An increasing number of Utah women are choosing to deliver their babies in facilities other than hospitals.

In the past two years, more than 800 babies have been delivered at the FHP birthing suite - qualifying it as one of the largest volume birth centers in the United States. Although many hospitals have birthing facilities, the FHP center, 1525 W. 21st South, is one of only a few out-of-hospital birth facilities in Utah.It was initiated to in the summer of 1986 to give pregnant women an option - delivering in a hospital or a birthing room.

"The center was established in an effort to offer medically safe, emotionally fulfilling and economic maternity care," said Kathy J. Wingland, a certified nurse/midwife, who has delivered hundreds of babies.

Those mothers who select the birth-suite option must meet certain criteria to qualify as "low-risk." Careful monitoring of both mother and infant begins in the prenatal period and continues through the recovery process to ensure optimal care and safety.

Should problems arise requiring special care before or during delivery, transportation to the hospital and backup services are available. But Wingland said that only on few occasions has a women been transferred, and generally only for non-emergency reasons such as inducing labor.

Some women are so sold on the center that they have delivered their second and third children in the home-away-from-home-like facility.

The birthing suite has four comfortable, private rooms, each furnished with a bed, cedar chest, bassinet and an easy chair for dad. Mom's favorite music can be piped into the room, and her favorite food can be stored in the center's kitchen.

In the adjoining bathroom, there's also a relaxing whirlpool bath for use during labor.

"At the birth center, interventions in the normal labor and delivery process are kept to a minimum," Wingland said. "Women are encouraged to actively participate in the birth, beginning with developing a birth plan in advance of the due date." A variety of birthing classes are available for both mom and other family members.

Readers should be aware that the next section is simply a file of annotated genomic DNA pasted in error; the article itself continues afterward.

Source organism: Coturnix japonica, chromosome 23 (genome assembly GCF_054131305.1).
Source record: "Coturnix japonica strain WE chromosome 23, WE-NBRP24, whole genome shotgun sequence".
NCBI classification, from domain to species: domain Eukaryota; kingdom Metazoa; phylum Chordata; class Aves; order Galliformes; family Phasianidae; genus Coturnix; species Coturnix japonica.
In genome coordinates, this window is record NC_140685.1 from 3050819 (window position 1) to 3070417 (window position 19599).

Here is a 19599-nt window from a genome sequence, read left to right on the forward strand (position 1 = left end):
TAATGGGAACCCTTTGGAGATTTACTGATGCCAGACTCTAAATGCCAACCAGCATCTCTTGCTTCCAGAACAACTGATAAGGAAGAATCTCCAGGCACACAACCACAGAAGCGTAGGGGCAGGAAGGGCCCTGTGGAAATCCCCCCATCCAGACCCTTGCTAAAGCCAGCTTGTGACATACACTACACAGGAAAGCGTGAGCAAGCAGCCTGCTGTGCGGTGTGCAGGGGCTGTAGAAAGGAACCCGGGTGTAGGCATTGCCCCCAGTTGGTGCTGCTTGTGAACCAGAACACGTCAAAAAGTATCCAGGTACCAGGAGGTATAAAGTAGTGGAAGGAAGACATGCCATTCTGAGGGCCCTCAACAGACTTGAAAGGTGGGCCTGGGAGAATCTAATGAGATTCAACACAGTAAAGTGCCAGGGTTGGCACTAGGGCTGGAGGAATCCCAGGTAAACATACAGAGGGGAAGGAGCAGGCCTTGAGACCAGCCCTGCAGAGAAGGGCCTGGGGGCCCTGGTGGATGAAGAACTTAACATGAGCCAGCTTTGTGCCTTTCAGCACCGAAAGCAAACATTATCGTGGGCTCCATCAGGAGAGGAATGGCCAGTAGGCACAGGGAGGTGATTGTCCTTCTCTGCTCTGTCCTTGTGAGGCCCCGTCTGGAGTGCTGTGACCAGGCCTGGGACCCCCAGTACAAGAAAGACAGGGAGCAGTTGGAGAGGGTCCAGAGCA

The women are also encouraged to remain active in labor - standing with support, walking, sitting, lying on their sides or relaxing in the whirlpool.

"Assuming various positions not only makes the laboring mother more comfortable but speeds the labor," said Wingland, who delivered her second child at the center. Other members of the family are also encouraged to participate - especially Dad, who is allowed to cut the umbilical cord and bathe the newborn.

After the birth, the baby remains in the room to ensure optimal bonding with the new family. Siblings too young to witness the birth can be reunited with Mom soon after delivery, minimizing feelings of isolation and sibling rivalry.

Obstetricians and family practice physicians deliver children in the birthing center. But most deliveries are performed by FHP certified nurse midwives - registered nurses who have a master's degree in maternity care. Health care providers not affiliated with FHP whose patients desire a birth center delivery also utilize the facility.

Each, Wingland said, is committed to "providing family centered, individualized obstetrical care with an emphasis on birthing as a normal process."

Mother and baby may leave the birth center approximately 12 hours after delivery. The baby is examined by a pediatrician before discharge, and 24 hours later the baby and mother are visited by a nurse in their home.